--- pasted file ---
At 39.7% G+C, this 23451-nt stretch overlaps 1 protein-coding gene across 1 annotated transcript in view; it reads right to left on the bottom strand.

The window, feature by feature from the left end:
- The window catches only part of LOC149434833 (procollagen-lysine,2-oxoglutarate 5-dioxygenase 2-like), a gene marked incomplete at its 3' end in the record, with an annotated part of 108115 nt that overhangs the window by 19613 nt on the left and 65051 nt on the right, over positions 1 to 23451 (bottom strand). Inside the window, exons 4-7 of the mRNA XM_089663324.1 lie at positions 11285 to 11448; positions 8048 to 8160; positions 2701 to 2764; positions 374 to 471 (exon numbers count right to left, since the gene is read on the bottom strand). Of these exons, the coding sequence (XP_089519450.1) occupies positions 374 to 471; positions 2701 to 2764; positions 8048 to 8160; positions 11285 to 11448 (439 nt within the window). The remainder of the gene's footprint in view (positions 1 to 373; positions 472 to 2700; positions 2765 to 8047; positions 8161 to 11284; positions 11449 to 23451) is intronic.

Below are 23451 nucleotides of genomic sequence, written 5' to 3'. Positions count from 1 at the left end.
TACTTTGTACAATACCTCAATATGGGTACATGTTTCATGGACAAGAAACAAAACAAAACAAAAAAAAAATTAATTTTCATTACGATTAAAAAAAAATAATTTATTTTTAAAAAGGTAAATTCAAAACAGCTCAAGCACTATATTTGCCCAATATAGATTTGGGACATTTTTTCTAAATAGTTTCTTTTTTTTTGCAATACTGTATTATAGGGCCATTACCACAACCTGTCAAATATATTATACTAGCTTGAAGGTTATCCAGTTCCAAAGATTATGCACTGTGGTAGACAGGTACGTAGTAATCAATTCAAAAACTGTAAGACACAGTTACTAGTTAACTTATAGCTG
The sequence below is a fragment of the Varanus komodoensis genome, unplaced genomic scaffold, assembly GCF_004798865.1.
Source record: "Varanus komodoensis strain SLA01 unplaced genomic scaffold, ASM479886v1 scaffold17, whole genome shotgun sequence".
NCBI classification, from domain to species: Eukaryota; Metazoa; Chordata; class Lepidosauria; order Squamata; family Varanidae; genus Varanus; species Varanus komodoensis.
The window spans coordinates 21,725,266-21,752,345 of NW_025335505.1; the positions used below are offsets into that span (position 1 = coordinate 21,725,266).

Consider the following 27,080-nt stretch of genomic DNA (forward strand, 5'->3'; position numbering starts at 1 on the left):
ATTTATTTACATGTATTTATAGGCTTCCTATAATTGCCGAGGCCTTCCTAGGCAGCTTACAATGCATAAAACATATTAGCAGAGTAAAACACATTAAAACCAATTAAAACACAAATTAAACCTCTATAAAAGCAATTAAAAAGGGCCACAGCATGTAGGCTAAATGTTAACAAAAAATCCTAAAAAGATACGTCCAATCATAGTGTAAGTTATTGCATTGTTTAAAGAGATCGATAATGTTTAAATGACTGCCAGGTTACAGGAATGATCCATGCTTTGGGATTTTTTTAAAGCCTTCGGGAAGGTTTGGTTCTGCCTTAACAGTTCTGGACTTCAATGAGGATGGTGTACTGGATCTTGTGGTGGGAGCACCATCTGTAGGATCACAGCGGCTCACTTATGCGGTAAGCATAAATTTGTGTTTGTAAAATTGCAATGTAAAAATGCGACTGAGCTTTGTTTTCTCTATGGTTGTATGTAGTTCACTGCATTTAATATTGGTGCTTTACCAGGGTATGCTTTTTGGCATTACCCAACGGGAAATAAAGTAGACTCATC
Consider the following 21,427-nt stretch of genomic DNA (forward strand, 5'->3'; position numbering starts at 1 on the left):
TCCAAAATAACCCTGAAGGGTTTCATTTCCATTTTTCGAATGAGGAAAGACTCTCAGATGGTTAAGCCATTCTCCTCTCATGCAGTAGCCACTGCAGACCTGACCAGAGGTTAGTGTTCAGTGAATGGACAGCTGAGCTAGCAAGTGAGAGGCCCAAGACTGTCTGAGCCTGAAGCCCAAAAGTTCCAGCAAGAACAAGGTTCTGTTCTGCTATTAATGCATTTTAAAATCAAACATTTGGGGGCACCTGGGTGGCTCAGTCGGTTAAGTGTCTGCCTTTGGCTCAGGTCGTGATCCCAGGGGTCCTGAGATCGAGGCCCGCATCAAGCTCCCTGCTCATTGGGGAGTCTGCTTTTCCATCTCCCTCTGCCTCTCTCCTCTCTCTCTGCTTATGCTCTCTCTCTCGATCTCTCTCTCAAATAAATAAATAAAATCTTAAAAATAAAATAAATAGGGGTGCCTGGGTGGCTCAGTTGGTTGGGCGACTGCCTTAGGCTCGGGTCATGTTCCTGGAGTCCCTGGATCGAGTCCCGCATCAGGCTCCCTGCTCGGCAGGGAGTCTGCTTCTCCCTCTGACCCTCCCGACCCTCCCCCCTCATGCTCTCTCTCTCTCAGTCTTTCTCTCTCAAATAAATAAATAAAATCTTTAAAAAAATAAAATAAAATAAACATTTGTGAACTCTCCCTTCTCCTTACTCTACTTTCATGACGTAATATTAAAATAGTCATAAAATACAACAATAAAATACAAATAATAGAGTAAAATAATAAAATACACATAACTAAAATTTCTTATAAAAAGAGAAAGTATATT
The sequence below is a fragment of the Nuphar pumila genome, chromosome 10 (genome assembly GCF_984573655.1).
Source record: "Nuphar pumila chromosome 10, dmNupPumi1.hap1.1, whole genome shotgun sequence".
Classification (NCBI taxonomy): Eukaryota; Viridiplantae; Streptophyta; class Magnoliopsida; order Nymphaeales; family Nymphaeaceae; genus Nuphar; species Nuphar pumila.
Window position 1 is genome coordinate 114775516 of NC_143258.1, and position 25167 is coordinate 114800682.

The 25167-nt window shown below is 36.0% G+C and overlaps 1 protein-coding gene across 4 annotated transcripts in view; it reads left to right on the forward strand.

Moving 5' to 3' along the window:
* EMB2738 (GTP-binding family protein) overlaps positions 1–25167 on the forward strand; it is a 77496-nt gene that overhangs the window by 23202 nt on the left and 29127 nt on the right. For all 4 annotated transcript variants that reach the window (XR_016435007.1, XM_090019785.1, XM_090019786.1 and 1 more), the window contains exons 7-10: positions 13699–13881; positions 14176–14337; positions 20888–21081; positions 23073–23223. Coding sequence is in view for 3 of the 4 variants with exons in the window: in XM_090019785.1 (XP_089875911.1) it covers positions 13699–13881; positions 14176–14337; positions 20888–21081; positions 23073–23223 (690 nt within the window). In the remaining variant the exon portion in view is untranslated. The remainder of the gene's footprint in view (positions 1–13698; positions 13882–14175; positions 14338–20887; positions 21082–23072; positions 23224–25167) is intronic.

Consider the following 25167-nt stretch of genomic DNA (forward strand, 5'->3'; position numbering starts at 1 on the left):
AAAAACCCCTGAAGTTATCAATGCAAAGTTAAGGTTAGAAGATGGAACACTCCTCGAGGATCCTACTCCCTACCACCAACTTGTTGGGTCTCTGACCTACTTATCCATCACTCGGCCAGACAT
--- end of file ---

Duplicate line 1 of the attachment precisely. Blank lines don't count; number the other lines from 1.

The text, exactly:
At 39.7% G+C, this 23451-nt stretch overlaps 1 protein-coding gene across 1 annotated transcript in view; it reads right to left on the bottom strand.